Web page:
Bol Bol's team walks off court in MAYB Nationals
Trailing 71-61 with more than six minutes remaining in the national semifinals of the MAYB Championships, the Midwest Flight team featuring five-star prospect Bol Bol walked off the court at Goddard High School in protest of the referees, and forfeited the game to Central Kansas Elite.
The walk-off happened after an official whistled a Midwest Flight player for his second technical, then assessed Flight coach Monte Harrison with a technical – the team’s sixth of the game. Before Central Kansas Elite could shoot its technical free throws, Midwest Flight’s players removed their jerseys, shook opponents’ hands and exited the court. Each team had seven fouls in the second half before the game’s conclusion.
Harrison said after the game that the officiating was a problem the entire weekend during the tournament.
“We feel like it’s downright disrespectful the way the refs were treating us this week,” Harrison said. “Who calls (six) technical fouls? That’s crazy to be giving out that many technicals to kids. And then one of the refs told one of our guys to ‘Shut the hell up and play.’ Who does that?”
Harrison said because of his team’s high profile, particularly Bol, his team was officiated differently.
“This whole weekend we had referees coming up asking about (Bol) and it’s like they’re more worried about who he is then being professional and reffing the game,” Harrison said. “I know it’s exciting to see those type of players and we have some of the top kids in the country. But we didn’t bring our team down here just to be disrespected like that. We had the same thing happen to us last year.”
Central Kansas Elite coach Clint Kinnamon, who has won four state championships as coach of St. John, was stunned at the abrupt ending to the game.
“I have coached a lot of games and never have I ever seen anything like that before,” Kinnamon said. “Honestly, the amount of disrespect their kids and coach showed towards the officials was just wrong on so many levels.”
Harrison stressed that Midwest Flight didn’t leave the court out of disrespect for its opponent, rather it was a culmination of the frustration they experienced during the tournament.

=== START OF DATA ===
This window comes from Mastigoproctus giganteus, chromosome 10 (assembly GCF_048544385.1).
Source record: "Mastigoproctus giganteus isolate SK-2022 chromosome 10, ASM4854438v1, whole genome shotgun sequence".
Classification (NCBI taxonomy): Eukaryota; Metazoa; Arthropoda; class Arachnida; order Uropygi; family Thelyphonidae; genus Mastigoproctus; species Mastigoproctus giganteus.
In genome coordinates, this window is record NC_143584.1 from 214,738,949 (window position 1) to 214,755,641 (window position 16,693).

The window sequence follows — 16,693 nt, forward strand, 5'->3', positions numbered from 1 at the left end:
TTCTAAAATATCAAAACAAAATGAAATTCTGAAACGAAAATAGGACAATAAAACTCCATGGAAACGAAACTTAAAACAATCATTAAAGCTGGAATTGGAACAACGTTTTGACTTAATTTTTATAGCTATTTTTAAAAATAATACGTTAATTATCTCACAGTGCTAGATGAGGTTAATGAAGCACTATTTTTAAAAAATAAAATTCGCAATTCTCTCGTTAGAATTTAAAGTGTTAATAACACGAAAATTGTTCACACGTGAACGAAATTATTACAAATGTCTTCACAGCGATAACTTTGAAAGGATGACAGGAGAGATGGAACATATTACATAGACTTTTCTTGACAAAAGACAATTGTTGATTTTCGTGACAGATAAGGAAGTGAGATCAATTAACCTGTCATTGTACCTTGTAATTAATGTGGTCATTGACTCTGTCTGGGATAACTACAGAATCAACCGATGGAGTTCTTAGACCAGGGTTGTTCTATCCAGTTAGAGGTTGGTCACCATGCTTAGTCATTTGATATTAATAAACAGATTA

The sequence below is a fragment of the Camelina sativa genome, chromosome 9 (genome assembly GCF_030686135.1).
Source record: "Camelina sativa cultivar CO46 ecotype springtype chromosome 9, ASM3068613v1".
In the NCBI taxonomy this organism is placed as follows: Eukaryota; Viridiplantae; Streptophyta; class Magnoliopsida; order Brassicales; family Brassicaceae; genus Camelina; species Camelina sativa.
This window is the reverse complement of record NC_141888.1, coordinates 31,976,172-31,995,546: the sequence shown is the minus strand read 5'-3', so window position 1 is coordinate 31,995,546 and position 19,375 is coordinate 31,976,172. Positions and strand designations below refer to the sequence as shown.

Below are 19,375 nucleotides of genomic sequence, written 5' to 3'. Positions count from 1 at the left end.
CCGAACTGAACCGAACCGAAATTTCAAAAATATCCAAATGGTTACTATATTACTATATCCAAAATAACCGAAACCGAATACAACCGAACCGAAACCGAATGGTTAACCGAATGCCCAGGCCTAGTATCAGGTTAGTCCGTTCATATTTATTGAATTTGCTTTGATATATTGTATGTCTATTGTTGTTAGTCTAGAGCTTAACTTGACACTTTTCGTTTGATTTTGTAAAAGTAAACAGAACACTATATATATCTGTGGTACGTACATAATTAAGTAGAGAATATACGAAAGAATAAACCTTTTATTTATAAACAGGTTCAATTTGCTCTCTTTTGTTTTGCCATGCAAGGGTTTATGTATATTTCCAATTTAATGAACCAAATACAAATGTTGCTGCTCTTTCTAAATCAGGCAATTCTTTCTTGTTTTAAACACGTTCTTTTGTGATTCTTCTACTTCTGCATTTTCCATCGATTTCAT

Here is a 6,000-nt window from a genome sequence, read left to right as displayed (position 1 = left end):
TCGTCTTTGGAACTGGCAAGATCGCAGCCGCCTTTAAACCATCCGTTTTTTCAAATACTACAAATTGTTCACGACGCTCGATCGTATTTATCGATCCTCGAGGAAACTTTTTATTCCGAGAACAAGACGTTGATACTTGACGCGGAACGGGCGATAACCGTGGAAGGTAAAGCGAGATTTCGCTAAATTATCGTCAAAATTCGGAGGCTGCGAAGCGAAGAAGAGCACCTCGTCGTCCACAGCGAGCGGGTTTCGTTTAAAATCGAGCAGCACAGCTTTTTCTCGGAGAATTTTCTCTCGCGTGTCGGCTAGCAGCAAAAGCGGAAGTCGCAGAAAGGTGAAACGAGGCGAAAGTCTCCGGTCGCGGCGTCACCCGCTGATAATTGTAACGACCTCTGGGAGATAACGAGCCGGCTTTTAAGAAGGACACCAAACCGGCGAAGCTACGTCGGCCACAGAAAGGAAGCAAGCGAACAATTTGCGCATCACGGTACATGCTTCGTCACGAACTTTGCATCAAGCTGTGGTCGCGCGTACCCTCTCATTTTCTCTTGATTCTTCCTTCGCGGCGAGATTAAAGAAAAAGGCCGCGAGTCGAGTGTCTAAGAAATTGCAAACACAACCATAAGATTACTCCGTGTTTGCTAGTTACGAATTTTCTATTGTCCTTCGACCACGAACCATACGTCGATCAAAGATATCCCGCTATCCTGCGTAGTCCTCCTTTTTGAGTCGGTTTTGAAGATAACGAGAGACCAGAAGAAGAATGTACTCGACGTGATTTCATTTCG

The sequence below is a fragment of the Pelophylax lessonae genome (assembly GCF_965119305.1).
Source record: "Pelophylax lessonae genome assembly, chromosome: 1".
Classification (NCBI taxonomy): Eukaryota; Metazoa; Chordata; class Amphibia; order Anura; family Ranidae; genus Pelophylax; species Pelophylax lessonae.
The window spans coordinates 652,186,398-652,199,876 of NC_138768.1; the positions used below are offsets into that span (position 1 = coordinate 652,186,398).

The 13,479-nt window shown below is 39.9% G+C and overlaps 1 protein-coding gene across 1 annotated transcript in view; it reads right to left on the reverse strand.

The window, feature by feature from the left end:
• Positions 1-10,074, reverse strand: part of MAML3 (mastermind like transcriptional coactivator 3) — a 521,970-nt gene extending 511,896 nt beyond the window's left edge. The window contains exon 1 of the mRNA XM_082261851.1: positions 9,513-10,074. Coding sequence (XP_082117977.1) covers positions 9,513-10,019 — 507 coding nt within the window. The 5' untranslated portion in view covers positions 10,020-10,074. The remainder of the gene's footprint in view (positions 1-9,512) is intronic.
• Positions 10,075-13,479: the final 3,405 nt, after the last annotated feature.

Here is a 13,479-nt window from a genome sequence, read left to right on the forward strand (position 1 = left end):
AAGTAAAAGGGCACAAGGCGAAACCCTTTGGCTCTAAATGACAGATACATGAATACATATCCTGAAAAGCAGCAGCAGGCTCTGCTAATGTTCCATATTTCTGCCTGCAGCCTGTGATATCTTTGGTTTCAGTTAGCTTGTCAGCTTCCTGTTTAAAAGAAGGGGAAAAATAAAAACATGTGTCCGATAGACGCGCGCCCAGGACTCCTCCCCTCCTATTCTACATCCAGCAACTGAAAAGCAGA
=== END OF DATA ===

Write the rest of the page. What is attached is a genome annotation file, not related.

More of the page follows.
“I wasn’t pulling them off because we were losing,” Harrison said. “The other team played a hell of a game, but there were still six minutes left. We had plenty of time. I don’t teach my kids to be disrespectful. We don’t do things like that in our program. But when you give respect and don’t receive it in return, that’s not what we’re about.”
Midwest Flight features some of the top players in the country with Bol, who is 7-foot-2 and holds offers from Kentucky, Kansas, UCLA and Arizona, being the main attraction, and the team drew standing-room only crowds at Wichita Hoops on Friday and Saturday. After games, Bol could often be seen shaking hands, taking pictures, and signing autographs for fans.
“We came down here to have fun and compete,” Harrison said. “This is the last summer together for these guys and then this happened.”
Central Kansas Elite coach Clint Kinnamon said his team felt a little slighted when Midwest Flight exited.
“It’s not like they were getting beat by guys who aren’t very good,” Kinnamon added. “All of our guys are going to be college players. In some ways, it was kind of disrespectful to our kids a little bit because it was like, ‘Well, we’re getting beat by guys we shouldn’t lose to, so we’re going to take our ball and go home.’ ”
Central Kansas Elite, which is comprised mostly of Wichita-area players, is the defending tournament champion and advanced to the championship game with the victory.